It is not clear that the new national professional learning offer necessarily or sufficiently equips teachers to serve multi-racial classrooms, to effectively and confidently prevent and respond to racist bullying, nor develop racially equitable and non-Eurocentric curriculum. 


We argue that more attention must be paid to racial equality in both Initial Teacher Training and CPD. 


Whereas pupils in Wales are becoming a more ethnically diverse group, teachers in Wales are not.  BAME teachers account for less than 3% of teachers in Wales and anecdotal evidence suggests there are few BAME teachers in senior positions.    In 2015/16, 25 people of colour embarked upon Initial Teacher Training in Wales – 2% of the cohort[1].  This figure has been declining since 2010 and there is some evidence that aspiring BAME teachers avoid or leave the profession due to racism in schools[2]


As such, it is important to teach teachers who do not have lived experience as ethnic minority citizens to understand and related to the experiences of ethnic minority pupils and to recognise and watch out for unconscious bias.




EYST Wales has spoken with parents, pupils and other third sector partners regarding their desire and perceived ability to shape and influence the new curriculum.  Until recently, it has been very difficult for BAME individuals and groups to have access to the stakeholder group.  There are some signs that engagement doors may be opening, and we will welcome those opportunities.  However, we argue that engagement with BAME organisations as well as BAME pupils and parents must be far reaching and not tokenistic.  And it must entail accessible participation formats. 




Research consistently finds that White teachers disproportionately place Black students in low ranked groups and there is anecdotal evidence that some schools have a limited number of ethnic minority students placed in higher tier exams[3].  Professor Jonathon Brentnall suggests we need more evidence and data to understand the extent to which this is happening in Wales[4]


The CYPE committee should inquire to what degree new assessment arrangements will impact BAME students and consider whether attention has been paid in how new assessment arrangements will racial bias in teacher assessment, a well-documented occurrence.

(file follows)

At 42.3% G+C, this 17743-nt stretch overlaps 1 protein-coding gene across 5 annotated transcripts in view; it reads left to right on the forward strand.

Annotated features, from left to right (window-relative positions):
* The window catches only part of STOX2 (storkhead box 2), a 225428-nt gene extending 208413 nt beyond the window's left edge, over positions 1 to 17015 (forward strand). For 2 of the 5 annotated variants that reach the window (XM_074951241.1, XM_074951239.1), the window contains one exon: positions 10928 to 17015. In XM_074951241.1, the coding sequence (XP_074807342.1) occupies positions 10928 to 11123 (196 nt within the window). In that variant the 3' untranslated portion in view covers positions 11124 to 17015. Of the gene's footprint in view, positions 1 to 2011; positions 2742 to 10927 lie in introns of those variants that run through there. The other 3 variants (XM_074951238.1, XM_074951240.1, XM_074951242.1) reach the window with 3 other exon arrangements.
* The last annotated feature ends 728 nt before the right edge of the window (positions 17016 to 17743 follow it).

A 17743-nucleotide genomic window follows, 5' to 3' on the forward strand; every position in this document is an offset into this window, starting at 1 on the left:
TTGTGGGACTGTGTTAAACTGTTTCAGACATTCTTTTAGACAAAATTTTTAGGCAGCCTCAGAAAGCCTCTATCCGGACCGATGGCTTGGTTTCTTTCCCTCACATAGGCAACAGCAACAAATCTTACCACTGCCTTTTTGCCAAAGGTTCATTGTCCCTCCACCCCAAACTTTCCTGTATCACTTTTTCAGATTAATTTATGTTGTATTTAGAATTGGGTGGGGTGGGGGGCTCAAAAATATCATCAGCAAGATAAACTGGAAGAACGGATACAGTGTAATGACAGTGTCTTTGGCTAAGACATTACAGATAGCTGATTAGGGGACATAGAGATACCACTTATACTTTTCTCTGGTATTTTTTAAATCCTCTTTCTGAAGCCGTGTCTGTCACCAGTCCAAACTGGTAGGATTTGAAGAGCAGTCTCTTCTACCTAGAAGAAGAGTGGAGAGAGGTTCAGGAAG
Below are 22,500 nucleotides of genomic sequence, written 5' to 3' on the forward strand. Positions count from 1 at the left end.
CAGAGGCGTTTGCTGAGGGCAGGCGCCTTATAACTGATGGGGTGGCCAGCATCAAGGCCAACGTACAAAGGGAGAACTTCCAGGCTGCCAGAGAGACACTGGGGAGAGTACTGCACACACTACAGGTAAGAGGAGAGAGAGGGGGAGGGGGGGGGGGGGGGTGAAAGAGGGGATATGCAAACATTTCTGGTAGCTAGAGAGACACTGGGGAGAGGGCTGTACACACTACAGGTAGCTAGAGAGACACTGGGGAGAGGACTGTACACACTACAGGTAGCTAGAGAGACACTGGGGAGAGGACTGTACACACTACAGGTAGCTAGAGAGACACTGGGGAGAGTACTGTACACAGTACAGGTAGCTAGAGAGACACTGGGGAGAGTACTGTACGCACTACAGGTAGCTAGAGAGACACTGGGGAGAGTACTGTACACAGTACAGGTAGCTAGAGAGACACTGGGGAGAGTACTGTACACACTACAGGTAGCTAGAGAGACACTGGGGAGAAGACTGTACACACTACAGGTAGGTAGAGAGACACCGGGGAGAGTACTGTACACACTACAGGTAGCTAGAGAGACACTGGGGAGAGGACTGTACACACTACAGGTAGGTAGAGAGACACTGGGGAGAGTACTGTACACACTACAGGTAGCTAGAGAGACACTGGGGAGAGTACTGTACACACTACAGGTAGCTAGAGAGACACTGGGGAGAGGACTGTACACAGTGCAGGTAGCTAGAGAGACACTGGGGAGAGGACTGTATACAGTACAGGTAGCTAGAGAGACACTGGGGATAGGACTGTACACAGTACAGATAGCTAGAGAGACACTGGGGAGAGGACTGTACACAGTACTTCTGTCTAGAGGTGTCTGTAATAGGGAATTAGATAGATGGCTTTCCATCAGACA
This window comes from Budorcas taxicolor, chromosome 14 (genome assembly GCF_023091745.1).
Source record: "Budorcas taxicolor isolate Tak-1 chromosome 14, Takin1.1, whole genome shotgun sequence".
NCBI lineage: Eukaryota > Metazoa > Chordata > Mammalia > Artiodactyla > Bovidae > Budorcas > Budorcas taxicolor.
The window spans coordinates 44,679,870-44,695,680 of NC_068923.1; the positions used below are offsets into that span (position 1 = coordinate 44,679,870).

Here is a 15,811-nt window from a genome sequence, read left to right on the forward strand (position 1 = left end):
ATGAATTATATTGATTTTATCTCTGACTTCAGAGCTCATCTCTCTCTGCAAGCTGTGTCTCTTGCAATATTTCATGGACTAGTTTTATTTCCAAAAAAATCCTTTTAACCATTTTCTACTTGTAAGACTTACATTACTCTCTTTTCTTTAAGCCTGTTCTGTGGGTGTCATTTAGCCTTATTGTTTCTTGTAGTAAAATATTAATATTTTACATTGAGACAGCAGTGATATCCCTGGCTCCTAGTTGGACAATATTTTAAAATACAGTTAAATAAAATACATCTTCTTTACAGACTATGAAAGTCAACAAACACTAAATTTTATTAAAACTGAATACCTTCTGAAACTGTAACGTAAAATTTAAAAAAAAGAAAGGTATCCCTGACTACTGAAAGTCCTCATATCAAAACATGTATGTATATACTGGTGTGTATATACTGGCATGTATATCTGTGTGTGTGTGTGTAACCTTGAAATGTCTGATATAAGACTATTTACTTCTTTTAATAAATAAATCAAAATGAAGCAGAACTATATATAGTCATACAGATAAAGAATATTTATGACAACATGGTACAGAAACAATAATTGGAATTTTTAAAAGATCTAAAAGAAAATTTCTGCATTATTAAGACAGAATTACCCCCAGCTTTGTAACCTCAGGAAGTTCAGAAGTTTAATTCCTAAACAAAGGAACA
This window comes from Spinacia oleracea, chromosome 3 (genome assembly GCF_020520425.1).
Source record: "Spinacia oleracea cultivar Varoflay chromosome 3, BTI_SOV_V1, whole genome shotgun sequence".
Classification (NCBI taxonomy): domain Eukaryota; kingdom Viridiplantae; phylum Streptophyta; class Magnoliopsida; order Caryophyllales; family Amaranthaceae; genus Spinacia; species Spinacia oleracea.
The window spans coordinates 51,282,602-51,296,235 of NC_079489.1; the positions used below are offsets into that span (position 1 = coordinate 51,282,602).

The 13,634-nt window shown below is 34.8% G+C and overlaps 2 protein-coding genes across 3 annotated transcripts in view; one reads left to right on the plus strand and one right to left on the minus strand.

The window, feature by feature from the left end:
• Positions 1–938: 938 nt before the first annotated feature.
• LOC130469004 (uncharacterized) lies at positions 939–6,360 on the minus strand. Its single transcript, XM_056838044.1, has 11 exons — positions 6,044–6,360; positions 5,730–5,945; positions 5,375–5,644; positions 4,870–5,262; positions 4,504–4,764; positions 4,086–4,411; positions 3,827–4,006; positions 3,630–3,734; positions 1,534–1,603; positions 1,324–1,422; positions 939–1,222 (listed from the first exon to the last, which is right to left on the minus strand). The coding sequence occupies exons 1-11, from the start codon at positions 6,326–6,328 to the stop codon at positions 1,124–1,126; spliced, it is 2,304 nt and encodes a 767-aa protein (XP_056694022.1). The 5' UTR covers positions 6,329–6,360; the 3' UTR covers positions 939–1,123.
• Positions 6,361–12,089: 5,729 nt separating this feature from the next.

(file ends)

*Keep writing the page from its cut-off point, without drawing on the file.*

It is important to note that in legislation, it is differential outcomes for particular groups, not intent, that constitute institutional discrimination. 




The Well- Being of Future Generations Act calls for a more equal and prosperous Wales as well as a Wales with cohesive communities.   Thus far, documentation regarding the new curriculum does not specifically address racial equality in Wales nor does it embed anti-racist education into the framework.


The United Nations has recommended that all UK nations review the way that the British Empire and slavery are taught – to be a more balanced representation – in order ensure they fulfil obligations as a signatory to the United Nations Convention on the Elimination of Racial Discrimination (UNCERD).   


Moreover, the Welsh Government has a statutory duty to prevent and respond to institutional institutional racism, defined in the McPherson report as “the collective failure of an organisation to provide an appropriate and professional service to people because of their colour, culture, or ethnic origin. It can be seen or detected in processes, attitudes and behaviour which amount to discrimination through unwitting prejudice, ignorance, thoughtlessness and racist stereotyping which disadvantage minority ethnic people,” that which, “covertly or overtly, resides in the policies, procedures, operations and culture of public or private institutions - reinforcing individual prejudices and being reinforced by them in turn.” Embedding anti-racist education into the curriculum and creating an authentically diverse curriculum which equitably represents non-White role models, histories and achievements across all subjects and key stages, and also represents a balanced view of British colonialism is essential to fulfilling these legislative obligations. 


[1] StatsWales dataset

[2] BBC Wales 17 June 2017

[3] Gillborn D “Education Policy as an Act of White Supremacy:  Whiteness, Critical Race Theory and Educaiont Reform,” p. 17-18. 

[4] Brentnall J, “Promoting engagement and academic achievement for Black and Mixed ethnicity pupils in Wales, February 2017. 

[i] Brentnall J, “Promoting Engagement and Academic Achievement for Black and Mixed Ethnicity Pupils in Wales, February 2017. 

[ii] Ibid.